Contribution to journal
publication status
published
subject
keywords
Bone mineral density, Children, Growth, Muscle strength, Physical activity
in
Bone
volume
93
pages
7 pages
publisher
Elsevier
external identifiers
  • Scopus:84989192081
  • WOS:000386987500015
ISSN
8756-3282
DOI
10.1016/j.bone.2016.09.021
language
English
LU publication?
yes
id
25d45522-e26e-493b-aa0f-0f36db2875f4
date added to LUP
2016-10-12 09:57:24
date last changed
2017-01-30 13:27:25
@article{25d45522-e26e-493b-aa0f-0f36db2875f4,
  abstract     = {<p>Background Physical activity (PA) in childhood is associated with musculoskeletal benefits while the effect on fracture risk is yet to be determined. The aim of this study was to evaluate whether extension of a PA intervention leads to improvement in musculoskeletal traits with an accompanied reduced fracture risk. We hypothesized that the PA program would have beneficial effects in both sexes, but more so in girls since they tend to be less physically active than boys during this time frame. Methods In one elementary school we increased physical education (PE) from 60 to 200 min per school week and followed 65 girls and 93 boys from a mean age of 7 years until a mean age of 15 years. Thirty-nine girls and 37 boys in three other schools continued with 60 min of PE per week during the same years and served as controls. We measured bone mineral content (BMC), areal bone mineral density (aBMD), and bone area annually with dual energy X-ray absorptiometry, and leg muscle strength with a computerized dynamometer. In 3534 children within the same PE program (1339 in the intervention and 2195 in the control group) we registered incident fractures during the 8-year study period and estimated annual sex-specific fracture incidence rate ratios (IRRs). Results Girls in the intervention group annually gained more total body less head aBMD, spine aBMD (p &lt; 0.01), femoral neck BMC (p &lt; 0.05), lumbar vertebrae size (p &lt; 0.05), and knee flexion strength (p &lt; 0.05) than girls in the control cohort. In boys we found no group differences. There was an inverse correlation between number of years with extra PE and the annual IRR of sustaining fractures in both girls (r = − 0.90 (95% CI − 0.98 to − 0.51); p &lt; 0.001) and boys (r = − 0.74 (95% CI − 0.94 to − 0.02); p &lt; 0.05). Conclusion In this 8-year pediatric school-based moderate exercise intervention program there is an inverse correlation in both sexes between annual IRR and each additional year of extra PA. A sub-cohort of girls in the intervention group had greater gains in bone mass, bone size, and muscle strength, which could possibly explain the inverse correlation between years within the PA program and fracture risk, while in boys the reason for the inverse correlation remains unknown. It should be noted that differences in unreported factors such as skeletal maturity status, diet, and spare time PA could confound our inferences. That is, true causality cannot be stated.</p>},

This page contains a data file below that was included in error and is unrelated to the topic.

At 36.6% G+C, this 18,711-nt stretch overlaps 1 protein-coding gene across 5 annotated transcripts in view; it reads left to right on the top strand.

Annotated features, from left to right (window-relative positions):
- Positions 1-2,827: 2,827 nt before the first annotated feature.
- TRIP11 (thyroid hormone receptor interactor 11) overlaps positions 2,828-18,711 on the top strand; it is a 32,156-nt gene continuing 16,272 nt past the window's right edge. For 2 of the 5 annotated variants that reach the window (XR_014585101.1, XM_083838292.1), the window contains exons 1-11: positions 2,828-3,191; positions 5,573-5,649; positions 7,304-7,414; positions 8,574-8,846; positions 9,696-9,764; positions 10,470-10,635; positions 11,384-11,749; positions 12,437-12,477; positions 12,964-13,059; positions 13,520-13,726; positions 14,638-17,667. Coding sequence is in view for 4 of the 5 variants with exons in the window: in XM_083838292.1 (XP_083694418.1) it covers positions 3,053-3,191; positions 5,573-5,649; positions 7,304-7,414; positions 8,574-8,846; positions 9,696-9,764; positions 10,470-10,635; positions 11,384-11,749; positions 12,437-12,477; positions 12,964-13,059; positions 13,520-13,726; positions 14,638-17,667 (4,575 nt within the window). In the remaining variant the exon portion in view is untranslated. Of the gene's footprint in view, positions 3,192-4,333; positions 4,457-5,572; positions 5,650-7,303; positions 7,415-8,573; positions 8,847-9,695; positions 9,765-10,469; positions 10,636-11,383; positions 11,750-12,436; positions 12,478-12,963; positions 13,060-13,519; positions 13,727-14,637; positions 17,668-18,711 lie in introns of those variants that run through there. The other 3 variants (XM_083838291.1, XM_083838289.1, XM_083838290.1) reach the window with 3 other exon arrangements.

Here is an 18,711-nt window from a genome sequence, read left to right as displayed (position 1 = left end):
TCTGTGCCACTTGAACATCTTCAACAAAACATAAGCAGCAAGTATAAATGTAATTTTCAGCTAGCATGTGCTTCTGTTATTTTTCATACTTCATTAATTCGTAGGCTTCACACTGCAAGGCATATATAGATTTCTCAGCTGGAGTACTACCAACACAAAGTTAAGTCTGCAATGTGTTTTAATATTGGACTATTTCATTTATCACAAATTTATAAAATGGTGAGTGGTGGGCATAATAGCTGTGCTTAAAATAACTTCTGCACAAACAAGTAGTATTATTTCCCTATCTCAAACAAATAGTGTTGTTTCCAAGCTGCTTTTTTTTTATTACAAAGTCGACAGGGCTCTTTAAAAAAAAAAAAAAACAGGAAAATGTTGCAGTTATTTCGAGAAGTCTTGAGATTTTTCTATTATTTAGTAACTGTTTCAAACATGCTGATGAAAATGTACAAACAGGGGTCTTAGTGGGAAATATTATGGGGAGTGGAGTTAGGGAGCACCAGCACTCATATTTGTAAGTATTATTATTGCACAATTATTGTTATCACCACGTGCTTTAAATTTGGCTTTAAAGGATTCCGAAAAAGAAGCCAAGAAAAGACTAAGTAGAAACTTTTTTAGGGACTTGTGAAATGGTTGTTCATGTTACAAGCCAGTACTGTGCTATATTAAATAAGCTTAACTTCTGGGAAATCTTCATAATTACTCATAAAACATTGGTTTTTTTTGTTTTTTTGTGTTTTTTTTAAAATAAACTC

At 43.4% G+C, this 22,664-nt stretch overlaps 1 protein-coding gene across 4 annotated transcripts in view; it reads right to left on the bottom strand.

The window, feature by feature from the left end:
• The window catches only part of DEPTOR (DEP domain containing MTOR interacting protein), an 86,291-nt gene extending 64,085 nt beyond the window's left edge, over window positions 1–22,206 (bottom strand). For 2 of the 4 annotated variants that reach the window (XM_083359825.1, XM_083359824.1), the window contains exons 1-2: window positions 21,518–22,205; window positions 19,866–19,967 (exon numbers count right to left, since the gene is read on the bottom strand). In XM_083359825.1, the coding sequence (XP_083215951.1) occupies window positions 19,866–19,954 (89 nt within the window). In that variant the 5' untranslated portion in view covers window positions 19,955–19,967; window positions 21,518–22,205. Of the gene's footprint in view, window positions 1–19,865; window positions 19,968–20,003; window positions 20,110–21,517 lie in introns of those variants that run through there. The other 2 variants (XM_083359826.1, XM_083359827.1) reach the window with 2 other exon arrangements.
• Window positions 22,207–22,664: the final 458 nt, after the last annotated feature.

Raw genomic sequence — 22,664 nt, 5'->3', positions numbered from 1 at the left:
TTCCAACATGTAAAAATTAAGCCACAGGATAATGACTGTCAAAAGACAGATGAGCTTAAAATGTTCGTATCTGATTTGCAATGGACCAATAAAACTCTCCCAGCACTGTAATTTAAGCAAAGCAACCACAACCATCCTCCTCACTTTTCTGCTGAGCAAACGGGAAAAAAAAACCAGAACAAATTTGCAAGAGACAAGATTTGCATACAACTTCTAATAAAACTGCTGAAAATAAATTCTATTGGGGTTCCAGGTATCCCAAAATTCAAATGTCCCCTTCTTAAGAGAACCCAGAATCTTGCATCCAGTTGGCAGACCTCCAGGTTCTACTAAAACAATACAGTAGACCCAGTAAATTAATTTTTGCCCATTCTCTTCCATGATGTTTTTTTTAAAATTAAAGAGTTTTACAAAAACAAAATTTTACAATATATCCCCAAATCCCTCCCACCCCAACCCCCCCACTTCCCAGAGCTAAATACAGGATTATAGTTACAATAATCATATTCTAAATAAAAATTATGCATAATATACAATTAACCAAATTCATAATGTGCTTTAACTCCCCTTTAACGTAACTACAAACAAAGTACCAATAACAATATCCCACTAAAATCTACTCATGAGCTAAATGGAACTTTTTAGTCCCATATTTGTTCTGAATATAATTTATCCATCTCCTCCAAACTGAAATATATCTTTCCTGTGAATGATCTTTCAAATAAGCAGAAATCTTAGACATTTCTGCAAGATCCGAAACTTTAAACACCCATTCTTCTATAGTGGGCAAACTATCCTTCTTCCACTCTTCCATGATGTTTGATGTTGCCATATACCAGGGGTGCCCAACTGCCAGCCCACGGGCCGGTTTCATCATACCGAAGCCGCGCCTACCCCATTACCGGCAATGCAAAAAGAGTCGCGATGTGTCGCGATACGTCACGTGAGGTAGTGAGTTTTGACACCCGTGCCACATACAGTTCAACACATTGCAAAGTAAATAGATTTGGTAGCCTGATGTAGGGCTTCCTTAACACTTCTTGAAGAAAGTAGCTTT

author       = {Cöster, Marcus E. and Rosengren, Björn E. and Karlsson, Caroline and Dencker, Magnus and Karlsson, Magnus K.},
  issn         = {8756-3282},
  keyword      = {Bone mineral density,Children,Growth,Muscle strength,Physical activity},
  language     = {eng},
  month        = {12},
  pages        = {139--145},
  publisher    = {Elsevier},
  series       = {Bone},
  title        = {Effects of an 8-year childhood physical activity intervention on musculoskeletal gains and fracture risk},
  url          = {http://dx.doi.org/10.1016/j.bone.2016.09.021},
  volume       = {93},
  year         = {2016},
}